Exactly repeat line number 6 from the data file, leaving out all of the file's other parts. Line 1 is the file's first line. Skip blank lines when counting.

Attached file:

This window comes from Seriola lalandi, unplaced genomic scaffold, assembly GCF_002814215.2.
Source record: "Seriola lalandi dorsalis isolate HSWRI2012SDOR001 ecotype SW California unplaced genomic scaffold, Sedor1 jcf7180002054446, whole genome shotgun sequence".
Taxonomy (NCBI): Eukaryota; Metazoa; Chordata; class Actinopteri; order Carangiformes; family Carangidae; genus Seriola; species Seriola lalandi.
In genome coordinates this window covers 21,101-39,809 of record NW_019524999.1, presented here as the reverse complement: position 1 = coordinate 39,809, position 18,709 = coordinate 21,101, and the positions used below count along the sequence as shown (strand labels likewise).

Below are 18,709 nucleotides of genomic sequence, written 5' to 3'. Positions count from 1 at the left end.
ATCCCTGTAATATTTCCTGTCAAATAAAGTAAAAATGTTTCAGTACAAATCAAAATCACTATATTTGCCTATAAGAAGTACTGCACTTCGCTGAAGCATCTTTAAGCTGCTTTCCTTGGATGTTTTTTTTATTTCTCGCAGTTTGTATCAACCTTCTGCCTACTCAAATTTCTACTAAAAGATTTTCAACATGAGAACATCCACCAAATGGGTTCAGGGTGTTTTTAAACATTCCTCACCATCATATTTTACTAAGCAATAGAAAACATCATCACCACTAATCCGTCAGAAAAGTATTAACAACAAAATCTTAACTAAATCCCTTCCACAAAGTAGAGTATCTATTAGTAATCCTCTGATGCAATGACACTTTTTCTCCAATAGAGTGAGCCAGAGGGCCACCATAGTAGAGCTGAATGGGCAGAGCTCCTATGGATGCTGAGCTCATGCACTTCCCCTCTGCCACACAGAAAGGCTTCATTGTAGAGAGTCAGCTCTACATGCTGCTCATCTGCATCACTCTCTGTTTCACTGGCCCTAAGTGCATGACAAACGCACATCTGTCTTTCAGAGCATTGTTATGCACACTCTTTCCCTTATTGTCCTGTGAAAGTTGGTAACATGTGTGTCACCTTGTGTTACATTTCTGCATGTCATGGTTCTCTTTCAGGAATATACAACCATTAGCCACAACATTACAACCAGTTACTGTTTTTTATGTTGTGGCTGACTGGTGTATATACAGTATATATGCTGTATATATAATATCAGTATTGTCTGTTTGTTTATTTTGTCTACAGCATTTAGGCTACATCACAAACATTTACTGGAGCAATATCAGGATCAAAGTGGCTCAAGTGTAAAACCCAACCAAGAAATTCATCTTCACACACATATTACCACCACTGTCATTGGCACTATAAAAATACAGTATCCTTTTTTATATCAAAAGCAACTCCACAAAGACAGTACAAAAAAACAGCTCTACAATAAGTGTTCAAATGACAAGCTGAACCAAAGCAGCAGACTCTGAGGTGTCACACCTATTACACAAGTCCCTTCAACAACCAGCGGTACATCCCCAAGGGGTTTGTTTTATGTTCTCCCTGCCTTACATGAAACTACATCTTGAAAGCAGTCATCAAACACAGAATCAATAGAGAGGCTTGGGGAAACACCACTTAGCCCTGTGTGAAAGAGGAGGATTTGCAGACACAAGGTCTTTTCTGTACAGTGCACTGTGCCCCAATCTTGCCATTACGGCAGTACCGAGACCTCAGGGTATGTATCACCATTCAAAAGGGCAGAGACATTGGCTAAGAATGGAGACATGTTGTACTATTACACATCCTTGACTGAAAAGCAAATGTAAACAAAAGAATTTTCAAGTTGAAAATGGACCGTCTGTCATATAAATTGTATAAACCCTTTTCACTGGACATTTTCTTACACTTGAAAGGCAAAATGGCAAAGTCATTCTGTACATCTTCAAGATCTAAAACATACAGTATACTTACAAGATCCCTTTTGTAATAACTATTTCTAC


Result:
ATCCCTGTAATATTTCCTGTCAAATAAAGTAAAAATGTTTCAGTACAAATCAAAATCACTATATTTGCCTATAAGAAGTACTGCACTTCGCTGAAGCATCTTTAAGCTGCTTTCCTTGGATGTTTTTTTTATTTCTCGCAGTTTGTATCAACCTTCTGCCTACTCAAATTTCTACTAAAAGATTTTCAACATGAGAACATCCACCAAATGGGTTCAGGGTGTTTTTAAACATTCCTCACCATCATATTTTACTAAGCAATAGAAAACATCATCACCACTAATCCGTCAGAAAAGTATTAACAACAAAATCTTAACTAAATCCCTTCCACAAAGTAGAGTATCTATTAGTAATCCTCTGATGCAATGACACTTTTTCTCCAATAGAGTGAGCCAGAGGGCCACCATAGTAGAGCTGAATGGGCAGAGCTCCTATGGATGCTGAGCTCATGCACTTCCCCTCTGCCACACAGAAAGGCTTCATTGTAGAGAGTCAGCTCTACATGCTGCTCATCTGCATCACTCTCTGTTTCACTGGCCCTAAGTGCATGACAAACGCACATCTGTCTTTCAGAGCATTGTTATGCACACTCTTTCCCTTATTGTCCTGTGAAAGTTGGTAACATGTGTGTCACCTTGTGTTACATTTCTGCATGTCATGGTTCTCTTTCAGGAATATACAACCATTAGCCACAACATTACAACCAGTTACTGTTTTTTATGTTGTGGCTGACTGGTGTATATACAGTATATATGCTGTATATATAATATCAGTATTGTCTGTTTGTTTATTTTGTCTACAGCATTTAGGCTACATCACAAACATTTACTGGAGCAATATCAGGATCAAAGTGGCTCAAGTGTAAAACCCAACCAAGAAATTCATCTTCACACACATATTACCACCACTGTCATTGGCACTATAAAAATACAGTATCCTTTTTTATATCAAAAGCAACTCCACAAAGACAGTACAAAAAAACAGCTCTACAATAAGTGTTCAAATGACAAGCTGAACCAAAGCAGCAGACTCTGAGGTGTCACACCTATTACACAAGTCCCTTCAACAACCAGCGGTACATCCCCAAGGGGTTTGTTTTATGTTCTCCCTGCCTTACATGAAACTACATCTTGAAAGCAGTCATCAAACACAGAATCAATAGAGAGGCTTGGGGAAACACCACTTAGCCCTGTGTGAAAGAGGAGGATTTGCAGACACAAGGTCTTTTCTGTACAGTGCACTGTGCCCCAATCTTGCCATTACGGCAGTACCGAGACCTCAGGGTATGTATCACCATTCAAAAGGGCAGAGACATTGGCTAAGAATGGAGACATGTTGTACTATTACACATCCTTGACTGAAAAGCAAATGTAAACAAAAGAATTTTCAAGTTGAAAATGGACCGTCTGTCATATAAATTGTATAAACCCTTTTCACTGGACATTTTCTTACACTTGAAAGGCAAAATGGCAAAGTCATTCTGTACATCTTCAAGATCTAAAACATACAGTATACTTACAAGATCCCTTTTGTAATAACTATTTCTAC